If you work in digital comms you'll be aware of a storm coming down the path. It's about Facebook. What you post may not be seen unless you have an advertising budget to help promote it. We're launching a survey with the nice people at Deeson Creative on social media and advertising. We'd love you to take part in it. But first here's a take on where we are and where we are headed.
by Emily Turner
How many people have told you that they’ve seen a tail off of engagement on Facebook and that fail-safe images no longer bring forth the plethora of likes, shares and comments they used to?
If you’ve heard this, you are experiencing what has already hit the private sector hard. Social media as we know it is on the brink of huge change and advertising is about to become crucial to success if you want to carry on reaching fans, followers and subscribers.
Why are the good times ending? Blame those pesky venture capitalists who have asked for more return on investment. We are now involved in a big experiment to monetise social media.
The result will be the creeping of curation and your content will need to be in A-1 condition to bypass evaluation algorithms and reach your audiences.
In April, LinkedIn turned off products and services pages and switched to showcase pages. They introduced the content marketing score and trending content so they can rank your posts and measure their value for other users. Want to know your content marketing score? You’ve got to share your quarterly marketing budget first.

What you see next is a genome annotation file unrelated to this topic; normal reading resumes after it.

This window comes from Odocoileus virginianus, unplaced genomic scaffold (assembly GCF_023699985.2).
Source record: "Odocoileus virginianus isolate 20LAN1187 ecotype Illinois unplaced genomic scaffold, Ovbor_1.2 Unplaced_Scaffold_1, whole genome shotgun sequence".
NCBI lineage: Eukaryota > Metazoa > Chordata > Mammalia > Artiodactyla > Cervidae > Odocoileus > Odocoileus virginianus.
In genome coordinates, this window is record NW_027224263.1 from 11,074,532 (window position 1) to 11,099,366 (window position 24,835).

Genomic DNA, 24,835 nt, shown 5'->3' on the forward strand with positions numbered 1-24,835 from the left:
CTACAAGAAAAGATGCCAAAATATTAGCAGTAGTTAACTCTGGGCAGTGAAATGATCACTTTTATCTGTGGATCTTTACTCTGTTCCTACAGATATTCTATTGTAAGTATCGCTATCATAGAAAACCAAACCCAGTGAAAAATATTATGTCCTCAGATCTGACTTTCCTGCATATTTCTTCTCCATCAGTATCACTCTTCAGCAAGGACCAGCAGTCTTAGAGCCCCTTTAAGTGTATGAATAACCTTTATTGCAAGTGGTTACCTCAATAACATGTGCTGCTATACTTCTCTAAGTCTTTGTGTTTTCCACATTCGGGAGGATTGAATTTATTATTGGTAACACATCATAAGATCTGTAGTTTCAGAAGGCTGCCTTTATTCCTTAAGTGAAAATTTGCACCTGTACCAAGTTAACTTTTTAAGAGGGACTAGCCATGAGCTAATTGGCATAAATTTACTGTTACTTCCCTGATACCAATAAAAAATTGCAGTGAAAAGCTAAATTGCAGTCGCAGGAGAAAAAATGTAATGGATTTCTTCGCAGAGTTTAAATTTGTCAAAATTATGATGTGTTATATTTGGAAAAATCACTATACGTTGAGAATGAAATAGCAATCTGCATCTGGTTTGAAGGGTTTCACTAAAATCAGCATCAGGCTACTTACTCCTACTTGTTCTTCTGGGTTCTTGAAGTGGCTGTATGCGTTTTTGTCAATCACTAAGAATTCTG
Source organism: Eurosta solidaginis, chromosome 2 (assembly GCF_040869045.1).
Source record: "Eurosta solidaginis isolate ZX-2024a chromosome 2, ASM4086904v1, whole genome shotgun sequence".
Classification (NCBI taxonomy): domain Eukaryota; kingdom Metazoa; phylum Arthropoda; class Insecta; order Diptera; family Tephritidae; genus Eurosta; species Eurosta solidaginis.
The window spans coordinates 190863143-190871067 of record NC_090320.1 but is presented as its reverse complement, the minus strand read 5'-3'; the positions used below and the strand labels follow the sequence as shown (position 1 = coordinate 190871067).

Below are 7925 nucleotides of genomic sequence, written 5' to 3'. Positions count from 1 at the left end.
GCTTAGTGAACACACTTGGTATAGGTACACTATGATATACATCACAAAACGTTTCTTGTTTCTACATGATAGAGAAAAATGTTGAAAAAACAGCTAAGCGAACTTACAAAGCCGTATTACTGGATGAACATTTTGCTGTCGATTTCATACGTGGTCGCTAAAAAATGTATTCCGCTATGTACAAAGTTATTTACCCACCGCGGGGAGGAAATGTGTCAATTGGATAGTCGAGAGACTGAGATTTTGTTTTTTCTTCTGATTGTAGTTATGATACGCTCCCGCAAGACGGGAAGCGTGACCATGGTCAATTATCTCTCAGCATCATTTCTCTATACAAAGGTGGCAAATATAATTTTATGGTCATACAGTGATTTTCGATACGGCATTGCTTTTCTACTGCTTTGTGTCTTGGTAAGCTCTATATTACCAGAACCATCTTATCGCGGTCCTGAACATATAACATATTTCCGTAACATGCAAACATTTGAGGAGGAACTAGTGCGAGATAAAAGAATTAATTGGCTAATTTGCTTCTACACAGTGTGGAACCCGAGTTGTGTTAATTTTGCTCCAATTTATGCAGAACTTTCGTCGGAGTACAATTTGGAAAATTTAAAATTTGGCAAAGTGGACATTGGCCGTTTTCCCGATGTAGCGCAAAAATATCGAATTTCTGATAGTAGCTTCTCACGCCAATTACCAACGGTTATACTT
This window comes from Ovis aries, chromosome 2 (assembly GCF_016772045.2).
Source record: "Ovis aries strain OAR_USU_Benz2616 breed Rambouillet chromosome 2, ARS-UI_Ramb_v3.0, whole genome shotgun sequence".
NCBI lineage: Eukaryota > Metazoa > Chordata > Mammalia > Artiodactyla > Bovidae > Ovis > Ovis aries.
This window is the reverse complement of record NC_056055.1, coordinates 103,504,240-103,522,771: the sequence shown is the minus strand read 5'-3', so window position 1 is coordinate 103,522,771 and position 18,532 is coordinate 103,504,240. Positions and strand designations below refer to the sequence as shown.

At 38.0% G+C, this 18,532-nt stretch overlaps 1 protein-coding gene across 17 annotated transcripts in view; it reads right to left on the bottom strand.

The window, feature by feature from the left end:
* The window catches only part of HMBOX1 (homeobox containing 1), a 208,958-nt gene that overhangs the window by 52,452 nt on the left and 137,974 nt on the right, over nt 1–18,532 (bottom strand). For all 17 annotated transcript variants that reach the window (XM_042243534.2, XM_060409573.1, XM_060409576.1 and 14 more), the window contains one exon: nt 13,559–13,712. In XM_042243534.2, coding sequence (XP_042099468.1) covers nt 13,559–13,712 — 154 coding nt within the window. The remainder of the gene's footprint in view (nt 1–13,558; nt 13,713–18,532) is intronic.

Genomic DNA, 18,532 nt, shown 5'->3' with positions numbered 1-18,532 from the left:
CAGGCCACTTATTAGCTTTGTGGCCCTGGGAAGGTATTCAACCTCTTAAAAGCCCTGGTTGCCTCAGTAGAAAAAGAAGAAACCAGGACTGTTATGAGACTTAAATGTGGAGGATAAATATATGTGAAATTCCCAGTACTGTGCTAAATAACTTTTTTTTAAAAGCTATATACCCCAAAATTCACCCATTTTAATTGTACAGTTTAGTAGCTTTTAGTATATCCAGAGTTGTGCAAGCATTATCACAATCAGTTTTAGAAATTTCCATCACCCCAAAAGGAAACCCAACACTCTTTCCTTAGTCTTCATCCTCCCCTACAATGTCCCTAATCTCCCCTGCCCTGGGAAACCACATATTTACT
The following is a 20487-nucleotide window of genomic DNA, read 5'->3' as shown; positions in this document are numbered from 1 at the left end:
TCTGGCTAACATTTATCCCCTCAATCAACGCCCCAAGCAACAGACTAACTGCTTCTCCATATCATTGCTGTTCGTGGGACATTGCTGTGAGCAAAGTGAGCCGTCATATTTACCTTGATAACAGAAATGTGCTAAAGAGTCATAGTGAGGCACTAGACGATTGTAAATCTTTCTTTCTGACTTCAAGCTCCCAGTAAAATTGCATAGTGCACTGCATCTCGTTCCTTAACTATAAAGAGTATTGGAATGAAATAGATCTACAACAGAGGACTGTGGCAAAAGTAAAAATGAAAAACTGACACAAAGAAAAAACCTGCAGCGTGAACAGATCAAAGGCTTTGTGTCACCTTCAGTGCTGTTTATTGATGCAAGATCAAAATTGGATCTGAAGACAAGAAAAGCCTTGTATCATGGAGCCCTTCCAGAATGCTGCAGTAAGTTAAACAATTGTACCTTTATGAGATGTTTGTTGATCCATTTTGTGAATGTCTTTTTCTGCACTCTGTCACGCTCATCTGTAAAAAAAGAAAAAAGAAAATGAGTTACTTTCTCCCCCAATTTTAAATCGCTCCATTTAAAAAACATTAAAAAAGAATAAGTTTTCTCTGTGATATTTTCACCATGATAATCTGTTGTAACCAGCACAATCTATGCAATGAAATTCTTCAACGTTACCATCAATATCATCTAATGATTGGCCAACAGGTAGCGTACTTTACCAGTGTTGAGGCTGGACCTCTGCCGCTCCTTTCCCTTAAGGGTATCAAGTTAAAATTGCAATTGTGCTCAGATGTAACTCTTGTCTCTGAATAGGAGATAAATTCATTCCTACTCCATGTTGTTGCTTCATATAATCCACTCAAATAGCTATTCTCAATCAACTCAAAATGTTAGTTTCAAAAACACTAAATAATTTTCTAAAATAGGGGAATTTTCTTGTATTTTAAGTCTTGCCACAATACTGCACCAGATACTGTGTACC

On Facebook, Ogilvy has tracked brand engagement and found that non-advertising posts appearing in fan newsfeeds have fallen from 12 per cent in 2012 to between 2 per cent and 6 per cent in 2014. They forecast that Facebook will hit 0 per cent at the end of this year.
YouTube is using programming to determine a viral video before it goes viral so they can better target advertising. Does viral even exist anymore?
What does this mean for local government? It means that social media is going to become harder and engagement will decline unless there is ring-fenced budget to boost posts.
If you don’t have budget, then it’s time to get creative with content and where to share it, seeding and feeding other platforms, forums and websites. Google predicts that the future will involve a transition from updating our own websites to publishing content on third-party sites.
As part of CommsCamp2014, we’ve joined up with Comms2Point0 to find out how advertising is being used by local government at the moment.
Please help us with a state of the nation report, which we will reveal in July, by filling in this short survey which you can do here.
Emily Turner is content and marketing strategist at Deeson Group Ltd.
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